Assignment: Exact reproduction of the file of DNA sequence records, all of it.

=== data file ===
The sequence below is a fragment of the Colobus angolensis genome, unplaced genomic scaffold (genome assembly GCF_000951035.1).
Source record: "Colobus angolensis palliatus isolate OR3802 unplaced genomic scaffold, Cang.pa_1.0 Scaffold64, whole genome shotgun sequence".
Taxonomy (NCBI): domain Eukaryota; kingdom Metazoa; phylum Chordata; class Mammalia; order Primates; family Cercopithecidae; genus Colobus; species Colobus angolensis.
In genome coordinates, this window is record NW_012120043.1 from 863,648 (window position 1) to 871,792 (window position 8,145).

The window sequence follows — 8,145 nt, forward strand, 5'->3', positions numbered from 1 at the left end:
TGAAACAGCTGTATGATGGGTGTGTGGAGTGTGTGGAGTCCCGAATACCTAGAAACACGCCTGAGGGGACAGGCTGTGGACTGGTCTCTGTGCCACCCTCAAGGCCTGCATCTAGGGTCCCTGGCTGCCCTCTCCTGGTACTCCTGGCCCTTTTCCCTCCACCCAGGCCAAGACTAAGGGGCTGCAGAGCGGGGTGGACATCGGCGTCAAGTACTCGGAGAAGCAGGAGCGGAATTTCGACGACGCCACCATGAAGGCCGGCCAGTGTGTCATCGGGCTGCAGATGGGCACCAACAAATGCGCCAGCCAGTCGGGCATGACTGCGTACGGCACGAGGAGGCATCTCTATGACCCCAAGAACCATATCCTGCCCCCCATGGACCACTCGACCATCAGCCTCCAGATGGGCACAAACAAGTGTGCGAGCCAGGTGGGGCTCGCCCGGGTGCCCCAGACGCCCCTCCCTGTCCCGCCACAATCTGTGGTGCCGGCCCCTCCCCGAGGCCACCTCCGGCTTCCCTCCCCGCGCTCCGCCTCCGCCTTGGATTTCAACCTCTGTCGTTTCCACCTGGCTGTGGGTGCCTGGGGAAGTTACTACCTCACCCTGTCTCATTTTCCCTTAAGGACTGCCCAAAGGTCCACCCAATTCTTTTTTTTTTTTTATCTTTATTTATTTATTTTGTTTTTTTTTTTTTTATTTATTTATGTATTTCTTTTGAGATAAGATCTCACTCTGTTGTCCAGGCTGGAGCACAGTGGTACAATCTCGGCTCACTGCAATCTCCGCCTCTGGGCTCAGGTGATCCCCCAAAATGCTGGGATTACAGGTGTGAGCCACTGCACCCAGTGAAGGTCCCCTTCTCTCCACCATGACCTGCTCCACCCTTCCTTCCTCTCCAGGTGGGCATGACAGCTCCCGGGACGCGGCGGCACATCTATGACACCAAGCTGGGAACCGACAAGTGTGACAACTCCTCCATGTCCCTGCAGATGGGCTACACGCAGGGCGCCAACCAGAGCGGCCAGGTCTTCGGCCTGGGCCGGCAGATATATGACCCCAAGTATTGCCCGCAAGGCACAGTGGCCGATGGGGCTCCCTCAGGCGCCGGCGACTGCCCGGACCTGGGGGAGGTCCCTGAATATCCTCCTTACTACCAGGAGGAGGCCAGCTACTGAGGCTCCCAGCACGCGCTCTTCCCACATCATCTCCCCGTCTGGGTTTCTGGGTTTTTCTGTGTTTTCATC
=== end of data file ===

The sequence below is a fragment of the Colobus angolensis genome, unplaced genomic scaffold (genome assembly GCF_000951035.1).
Source record: "Colobus angolensis palliatus isolate OR3802 unplaced genomic scaffold, Cang.pa_1.0 Scaffold64, whole genome shotgun sequence".
Taxonomy (NCBI): domain Eukaryota; kingdom Metazoa; phylum Chordata; class Mammalia; order Primates; family Cercopithecidae; genus Colobus; species Colobus angolensis.
In genome coordinates, this window is record NW_012120043.1 from 863,648 (window position 1) to 871,792 (window position 8,145).

The window sequence follows — 8,145 nt, forward strand, 5'->3', positions numbered from 1 at the left end:
TGAAACAGCTGTATGATGGGTGTGTGGAGTGTGTGGAGTCCCGAATACCTAGAAACACGCCTGAGGGGACAGGCTGTGGACTGGTCTCTGTGCCACCCTCAAGGCCTGCATCTAGGGTCCCTGGCTGCCCTCTCCTGGTACTCCTGGCCCTTTTCCCTCCACCCAGGCCAAGACTAAGGGGCTGCAGAGCGGGGTGGACATCGGCGTCAAGTACTCGGAGAAGCAGGAGCGGAATTTCGACGACGCCACCATGAAGGCCGGCCAGTGTGTCATCGGGCTGCAGATGGGCACCAACAAATGCGCCAGCCAGTCGGGCATGACTGCGTACGGCACGAGGAGGCATCTCTATGACCCCAAGAACCATATCCTGCCCCCCATGGACCACTCGACCATCAGCCTCCAGATGGGCACAAACAAGTGTGCGAGCCAGGTGGGGCTCGCCCGGGTGCCCCAGACGCCCCTCCCTGTCCCGCCACAATCTGTGGTGCCGGCCCCTCCCCGAGGCCACCTCCGGCTTCCCTCCCCGCGCTCCGCCTCCGCCTTGGATTTCAACCTCTGTCGTTTCCACCTGGCTGTGGGTGCCTGGGGAAGTTACTACCTCACCCTGTCTCATTTTCCCTTAAGGACTGCCCAAAGGTCCACCCAATTCTTTTTTTTTTTTTATCTTTATTTATTTATTTTGTTTTTTTTTTTTTTATTTATTTATGTATTTCTTTTGAGATAAGATCTCACTCTGTTGTCCAGGCTGGAGCACAGTGGTACAATCTCGGCTCACTGCAATCTCCGCCTCTGGGCTCAGGTGATCCCCCAAAATGCTGGGATTACAGGTGTGAGCCACTGCACCCAGTGAAGGTCCCCTTCTCTCCACCATGACCTGCTCCACCCTTCCTTCCTCTCCAGGTGGGCATGACAGCTCCCGGGACGCGGCGGCACATCTATGACACCAAGCTGGGAACCGACAAGTGTGACAACTCCTCCATGTCCCTGCAGATGGGCTACACGCAGGGCGCCAACCAGAGCGGCCAGGTCTTCGGCCTGGGCCGGCAGATATATGACCCCAAGTATTGCCCGCAAGGCACAGTGGCCGATGGGGCTCCCTCAGGCGCCGGCGACTGCCCGGACCTGGGGGAGGTCCCTGAATATCCTCCTTACTACCAGGAGGAGGCCAGCTACTGAGGCTCCCAGCACGCGCTCTTCCCACATCATCTCCCCGTCTGGGTTTCTGGGTTTTTCTGTGTTTTCATC